Thirty-five students participated in this year’s MBA Opening Residency program, with Richmond-based Markel Corporation as the featured case company. 

“Markel got involved in the Opening Residency Program as a result of an invitation from President Ed Ayers and Senior Associate Dean Richard Coughlan,” said Bruce Kay, Vice President at Markel Corporation who is an MBA graduate himself.

Kay sees Opening Residency as a venue for Markel to gain insight into a business issue they are actually considering. “The strength of the program we think is [that] it’s an opportunity for Markel to take something that we’re interested in looking at in more depth but somehow never find the time to look into,” Kay said.

Students spent an entire weekend at The Jefferson Hotel listening to a proposal that Markel is considering.  They heard presentations not just from Markel, but also from MBA faculty and other specialists who analyzed the case.  All 35 students were divided into groups and were given one week to analyze Markel’s proposed action.

Matt Hannay, MBA candidate, said of his experience: “[In] working with my group, we continually challenged each other to get better.  Everything that we put up on our slides for our final presentation…we ended up debating over every single little point.”

Students were also pleased with the diversity of their teams and felt it aided them in their case presentation.  Kendree Thieringer (who works in marketing) said that her group consisted of a submarine officer in the Navy, a Chinese exchange student, an accountant, and a student who works in construction. 

“Everybody’s ideas coming together in such a different way and then putting it all together is just interesting and a great experience that you don’t really get to have in any other environment,” Kendree said of her group’s dynamic.

During the second weekend of Opening Residency, each team gave their presentations to selected faculty members who then chose three teams to advance and present in front of their peers and representatives from Markel Corporation.   

“The thing that is most interesting about the case study is that it pertains to a real-life situation.  It gives the folks that are part of the MBA program the ability to do research and try to find a solution when an answer doesn’t already exist,” said Jeremy Noble, Assistant Corporate Controller at Markel.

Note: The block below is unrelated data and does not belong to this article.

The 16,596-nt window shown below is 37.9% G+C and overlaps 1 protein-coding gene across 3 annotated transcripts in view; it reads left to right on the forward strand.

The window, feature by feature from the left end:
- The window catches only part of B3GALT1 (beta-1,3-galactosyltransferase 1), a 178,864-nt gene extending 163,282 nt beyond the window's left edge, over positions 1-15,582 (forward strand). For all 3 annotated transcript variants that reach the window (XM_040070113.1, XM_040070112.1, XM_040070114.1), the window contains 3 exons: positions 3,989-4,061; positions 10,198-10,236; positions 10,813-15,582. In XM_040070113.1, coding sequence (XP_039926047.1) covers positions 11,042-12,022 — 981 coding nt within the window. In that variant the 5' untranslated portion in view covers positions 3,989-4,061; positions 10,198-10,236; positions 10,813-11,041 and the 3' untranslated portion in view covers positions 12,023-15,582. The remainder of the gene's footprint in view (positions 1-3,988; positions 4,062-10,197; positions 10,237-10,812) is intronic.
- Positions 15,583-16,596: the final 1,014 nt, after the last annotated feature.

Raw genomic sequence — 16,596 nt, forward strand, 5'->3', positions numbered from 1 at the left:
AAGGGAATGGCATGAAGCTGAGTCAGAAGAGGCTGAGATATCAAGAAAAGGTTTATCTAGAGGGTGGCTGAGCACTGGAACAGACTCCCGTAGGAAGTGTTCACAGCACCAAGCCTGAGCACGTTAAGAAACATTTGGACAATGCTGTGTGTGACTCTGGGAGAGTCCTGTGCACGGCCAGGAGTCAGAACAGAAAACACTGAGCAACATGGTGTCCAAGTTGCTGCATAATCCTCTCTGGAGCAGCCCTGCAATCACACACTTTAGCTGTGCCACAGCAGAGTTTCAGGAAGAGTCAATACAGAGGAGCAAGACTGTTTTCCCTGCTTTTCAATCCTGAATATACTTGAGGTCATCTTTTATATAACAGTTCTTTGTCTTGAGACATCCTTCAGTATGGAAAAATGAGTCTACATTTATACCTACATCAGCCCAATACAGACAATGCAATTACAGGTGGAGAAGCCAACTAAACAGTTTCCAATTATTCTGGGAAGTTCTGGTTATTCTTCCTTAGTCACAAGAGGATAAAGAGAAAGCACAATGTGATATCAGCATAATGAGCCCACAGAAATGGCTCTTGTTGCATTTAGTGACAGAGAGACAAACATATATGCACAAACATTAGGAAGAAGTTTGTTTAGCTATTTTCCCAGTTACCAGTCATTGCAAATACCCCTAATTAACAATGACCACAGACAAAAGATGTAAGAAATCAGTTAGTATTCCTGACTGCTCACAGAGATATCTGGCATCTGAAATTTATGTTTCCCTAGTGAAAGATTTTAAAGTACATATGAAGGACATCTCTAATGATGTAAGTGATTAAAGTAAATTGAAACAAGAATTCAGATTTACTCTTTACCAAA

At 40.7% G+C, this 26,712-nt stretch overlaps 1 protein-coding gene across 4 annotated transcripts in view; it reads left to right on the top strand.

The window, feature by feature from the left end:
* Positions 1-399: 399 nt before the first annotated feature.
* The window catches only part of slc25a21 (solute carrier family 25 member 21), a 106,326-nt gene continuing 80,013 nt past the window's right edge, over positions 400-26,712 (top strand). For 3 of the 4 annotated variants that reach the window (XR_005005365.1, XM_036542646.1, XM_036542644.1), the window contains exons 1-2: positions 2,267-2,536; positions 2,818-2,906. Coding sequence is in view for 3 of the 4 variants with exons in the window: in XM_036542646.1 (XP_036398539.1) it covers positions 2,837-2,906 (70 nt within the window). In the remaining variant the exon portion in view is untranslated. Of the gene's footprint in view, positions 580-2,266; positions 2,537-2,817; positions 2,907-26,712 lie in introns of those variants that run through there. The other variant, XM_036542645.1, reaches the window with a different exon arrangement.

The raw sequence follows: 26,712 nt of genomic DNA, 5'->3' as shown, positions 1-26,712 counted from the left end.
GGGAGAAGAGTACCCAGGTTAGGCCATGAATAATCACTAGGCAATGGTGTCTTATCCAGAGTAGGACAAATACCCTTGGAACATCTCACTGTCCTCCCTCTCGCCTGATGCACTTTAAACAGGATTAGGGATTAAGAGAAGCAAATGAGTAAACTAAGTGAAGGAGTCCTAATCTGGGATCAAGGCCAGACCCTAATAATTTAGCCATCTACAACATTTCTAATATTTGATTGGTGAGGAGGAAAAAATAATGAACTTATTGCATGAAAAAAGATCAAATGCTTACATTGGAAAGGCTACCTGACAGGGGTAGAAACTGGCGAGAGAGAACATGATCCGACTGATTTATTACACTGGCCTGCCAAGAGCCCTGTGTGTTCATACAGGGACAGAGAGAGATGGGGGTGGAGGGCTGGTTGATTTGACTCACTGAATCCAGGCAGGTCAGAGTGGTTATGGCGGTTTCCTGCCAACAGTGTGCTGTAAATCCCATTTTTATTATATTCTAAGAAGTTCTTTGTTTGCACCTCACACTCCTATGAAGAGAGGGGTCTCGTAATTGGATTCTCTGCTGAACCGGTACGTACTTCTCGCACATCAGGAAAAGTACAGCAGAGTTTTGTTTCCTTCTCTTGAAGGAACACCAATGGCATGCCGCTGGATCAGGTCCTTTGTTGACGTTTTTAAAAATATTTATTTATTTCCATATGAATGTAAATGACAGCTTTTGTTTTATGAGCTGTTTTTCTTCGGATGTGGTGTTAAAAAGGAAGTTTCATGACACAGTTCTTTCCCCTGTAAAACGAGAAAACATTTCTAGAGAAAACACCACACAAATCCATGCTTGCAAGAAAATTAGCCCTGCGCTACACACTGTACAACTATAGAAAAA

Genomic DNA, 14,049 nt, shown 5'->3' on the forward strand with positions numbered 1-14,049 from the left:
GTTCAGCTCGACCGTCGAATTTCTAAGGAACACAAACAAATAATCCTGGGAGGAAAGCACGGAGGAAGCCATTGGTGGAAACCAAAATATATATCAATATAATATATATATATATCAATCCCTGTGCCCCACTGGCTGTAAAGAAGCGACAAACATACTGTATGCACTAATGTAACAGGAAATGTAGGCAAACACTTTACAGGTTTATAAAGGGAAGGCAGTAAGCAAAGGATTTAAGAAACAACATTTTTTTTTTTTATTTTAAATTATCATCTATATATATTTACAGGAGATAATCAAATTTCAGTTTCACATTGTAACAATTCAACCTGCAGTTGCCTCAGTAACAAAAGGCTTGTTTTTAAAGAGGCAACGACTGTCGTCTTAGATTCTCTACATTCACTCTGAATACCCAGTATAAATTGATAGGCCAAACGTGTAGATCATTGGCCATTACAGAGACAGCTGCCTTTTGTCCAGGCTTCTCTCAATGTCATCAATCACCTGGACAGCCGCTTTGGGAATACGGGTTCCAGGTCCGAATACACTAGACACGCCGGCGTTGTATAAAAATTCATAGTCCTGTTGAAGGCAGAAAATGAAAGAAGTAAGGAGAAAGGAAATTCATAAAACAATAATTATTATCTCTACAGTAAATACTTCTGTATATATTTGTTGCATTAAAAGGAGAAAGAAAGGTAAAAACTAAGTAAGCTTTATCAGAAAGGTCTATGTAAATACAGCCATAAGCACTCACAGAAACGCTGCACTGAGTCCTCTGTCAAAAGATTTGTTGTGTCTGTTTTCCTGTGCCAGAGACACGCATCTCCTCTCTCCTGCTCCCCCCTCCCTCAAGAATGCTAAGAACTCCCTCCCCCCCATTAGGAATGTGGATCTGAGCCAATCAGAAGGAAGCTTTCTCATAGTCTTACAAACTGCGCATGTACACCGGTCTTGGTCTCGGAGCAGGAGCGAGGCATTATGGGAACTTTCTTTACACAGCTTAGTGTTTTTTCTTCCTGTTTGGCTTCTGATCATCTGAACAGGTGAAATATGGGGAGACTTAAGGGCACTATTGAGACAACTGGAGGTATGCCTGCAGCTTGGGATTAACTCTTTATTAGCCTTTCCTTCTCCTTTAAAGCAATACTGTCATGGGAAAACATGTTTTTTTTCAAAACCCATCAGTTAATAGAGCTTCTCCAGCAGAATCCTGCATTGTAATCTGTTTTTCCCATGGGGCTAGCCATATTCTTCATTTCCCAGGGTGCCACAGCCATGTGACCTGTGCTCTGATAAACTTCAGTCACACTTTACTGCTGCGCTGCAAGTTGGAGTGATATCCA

Apart from the valuable experience the students gained, they also got to know each other and form bonds before starting classes.

Jeremy Crumley, MBA candidate said, “I think the biggest thing that I’ll get from Opening Residency is the network of other MBA students.”

Hannay agreed: “Looking back on it, I see why you have an Opening Residency program.  Dr. Coughlan talked about a lot of times an MBA class may just go to their first class, meet each other, may socialize a little bit and then leave.  I think that after Opening Residency, looking back, the bonds that a lot of people have made in this are really going to last for years.”

Overall, Coughlan was proud of this year’s Opening Residency and the way the students worked together.  “I was very pleased with this year’s Opening Residency, especially the very strong bonds that were built among the incoming students during this intense ten-day period,” he said.

The dialogue and interaction between these students made a lasting impression on Coughlan. “The richness of the conversation is what stands out for me.  They were already demanding much of one another.  I know they will accomplish a tremendous amount individually and collectively during their time in the MBA program.”